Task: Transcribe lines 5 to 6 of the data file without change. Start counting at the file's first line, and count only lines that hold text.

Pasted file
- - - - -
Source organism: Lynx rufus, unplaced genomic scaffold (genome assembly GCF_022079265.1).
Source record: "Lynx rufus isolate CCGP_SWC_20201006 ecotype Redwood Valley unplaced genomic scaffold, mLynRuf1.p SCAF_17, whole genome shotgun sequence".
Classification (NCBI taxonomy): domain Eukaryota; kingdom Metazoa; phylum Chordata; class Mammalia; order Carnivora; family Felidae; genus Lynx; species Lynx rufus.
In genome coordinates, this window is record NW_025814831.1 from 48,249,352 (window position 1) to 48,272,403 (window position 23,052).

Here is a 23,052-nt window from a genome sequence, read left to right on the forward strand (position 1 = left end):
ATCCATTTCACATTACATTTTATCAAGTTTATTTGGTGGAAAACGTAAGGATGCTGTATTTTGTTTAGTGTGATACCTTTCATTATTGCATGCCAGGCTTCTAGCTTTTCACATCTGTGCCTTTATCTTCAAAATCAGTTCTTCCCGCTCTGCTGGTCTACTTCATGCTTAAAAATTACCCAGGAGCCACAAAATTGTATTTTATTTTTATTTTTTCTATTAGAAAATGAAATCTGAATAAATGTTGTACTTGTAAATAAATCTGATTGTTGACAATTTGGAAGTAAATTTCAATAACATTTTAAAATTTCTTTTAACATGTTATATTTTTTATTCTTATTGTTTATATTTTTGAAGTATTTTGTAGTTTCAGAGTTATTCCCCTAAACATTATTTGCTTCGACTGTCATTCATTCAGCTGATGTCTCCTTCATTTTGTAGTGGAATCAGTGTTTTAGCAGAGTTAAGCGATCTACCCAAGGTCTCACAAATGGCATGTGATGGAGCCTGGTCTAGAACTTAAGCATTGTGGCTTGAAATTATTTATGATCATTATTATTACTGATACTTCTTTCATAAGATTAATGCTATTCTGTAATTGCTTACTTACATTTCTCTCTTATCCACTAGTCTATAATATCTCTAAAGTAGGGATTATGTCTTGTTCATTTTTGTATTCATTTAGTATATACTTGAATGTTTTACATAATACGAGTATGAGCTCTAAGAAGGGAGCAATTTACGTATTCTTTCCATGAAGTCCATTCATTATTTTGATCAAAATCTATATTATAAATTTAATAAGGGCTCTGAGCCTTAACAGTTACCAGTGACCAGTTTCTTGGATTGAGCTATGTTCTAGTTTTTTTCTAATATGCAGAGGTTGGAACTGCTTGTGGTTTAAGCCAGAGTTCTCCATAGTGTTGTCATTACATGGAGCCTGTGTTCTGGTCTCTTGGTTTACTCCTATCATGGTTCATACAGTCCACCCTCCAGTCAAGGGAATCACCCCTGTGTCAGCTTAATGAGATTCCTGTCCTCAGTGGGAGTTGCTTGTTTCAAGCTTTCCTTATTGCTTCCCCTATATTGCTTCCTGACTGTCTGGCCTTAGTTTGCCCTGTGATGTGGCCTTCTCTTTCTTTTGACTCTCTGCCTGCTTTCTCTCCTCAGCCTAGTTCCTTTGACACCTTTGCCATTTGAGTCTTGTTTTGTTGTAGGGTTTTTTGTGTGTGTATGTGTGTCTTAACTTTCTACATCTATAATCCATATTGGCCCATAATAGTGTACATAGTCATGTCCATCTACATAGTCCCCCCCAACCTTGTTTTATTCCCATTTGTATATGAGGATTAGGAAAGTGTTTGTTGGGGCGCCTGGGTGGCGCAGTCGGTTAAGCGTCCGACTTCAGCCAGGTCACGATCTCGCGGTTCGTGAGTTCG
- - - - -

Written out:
Here is a 23,052-nt window from a genome sequence, read left to right on the forward strand (position 1 = left end):
ATCCATTTCACATTACATTTTATCAAGTTTATTTGGTGGAAAACGTAAGGATGCTGTATTTTGTTTAGTGTGATACCTTTCATTATTGCATGCCAGGCTTCTAGCTTTTCACATCTGTGCCTTTATCTTCAAAATCAGTTCTTCCCGCTCTGCTGGTCTACTTCATGCTTAAAAATTACCCAGGAGCCACAAAATTGTATTTTATTTTTATTTTTTCTATTAGAAAATGAAATCTGAATAAATGTTGTACTTGTAAATAAATCTGATTGTTGACAATTTGGAAGTAAATTTCAATAACATTTTAAAATTTCTTTTAACATGTTATATTTTTTATTCTTATTGTTTATATTTTTGAAGTATTTTGTAGTTTCAGAGTTATTCCCCTAAACATTATTTGCTTCGACTGTCATTCATTCAGCTGATGTCTCCTTCATTTTGTAGTGGAATCAGTGTTTTAGCAGAGTTAAGCGATCTACCCAAGGTCTCACAAATGGCATGTGATGGAGCCTGGTCTAGAACTTAAGCATTGTGGCTTGAAATTATTTATGATCATTATTATTACTGATACTTCTTTCATAAGATTAATGCTATTCTGTAATTGCTTACTTACATTTCTCTCTTATCCACTAGTCTATAATATCTCTAAAGTAGGGATTATGTCTTGTTCATTTTTGTATTCATTTAGTATATACTTGAATGTTTTACATAATACGAGTATGAGCTCTAAGAAGGGAGCAATTTACGTATTCTTTCCATGAAGTCCATTCATTATTTTGATCAAAATCTATATTATAAATTTAATAAGGGCTCTGAGCCTTAACAGTTACCAGTGACCAGTTTCTTGGATTGAGCTATGTTCTAGTTTTTTTCTAATATGCAGAGGTTGGAACTGCTTGTGGTTTAAGCCAGAGTTCTCCATAGTGTTGTCATTACATGGAGCCTGTGTTCTGGTCTCTTGGTTTACTCCTATCATGGTTCATACAGTCCACCCTCCAGTCAAGGGAATCACCCCTGTGTCAGCTTAATGAGATTCCTGTCCTCAGTGGGAGTTGCTTGTTTCAAGCTTTCCTTATTGCTTCCCCTATATTGCTTCCTGACTGTCTGGCCTTAGTTTGCCCTGTGATGTGGCCTTCTCTTTCTTTTGACTCTCTGCCTGCTTTCTCTCCTCAGCCTAGTTCCTTTGACACCTTTGCCATTTGAGTCTTGTTTTGTTGTAGGGTTTTTTGTGTGTGTATGTGTGTCTTAACTTTCTACATCTATAATCCATATTGGCCCATAATAGTGTACATAGTCATGTCCATCTACATAGTCCCCCCCAACCTTGTTTTATTCCCATTTGTATATGAGGATTAGGAAAGTGTTTGTTGGGGCGCCTGGGTGGCGCAGTCGGTTAAGCGTCCGACTTCAGCCAGGTCACGATCTCGCGGTTCGTGAGTTCG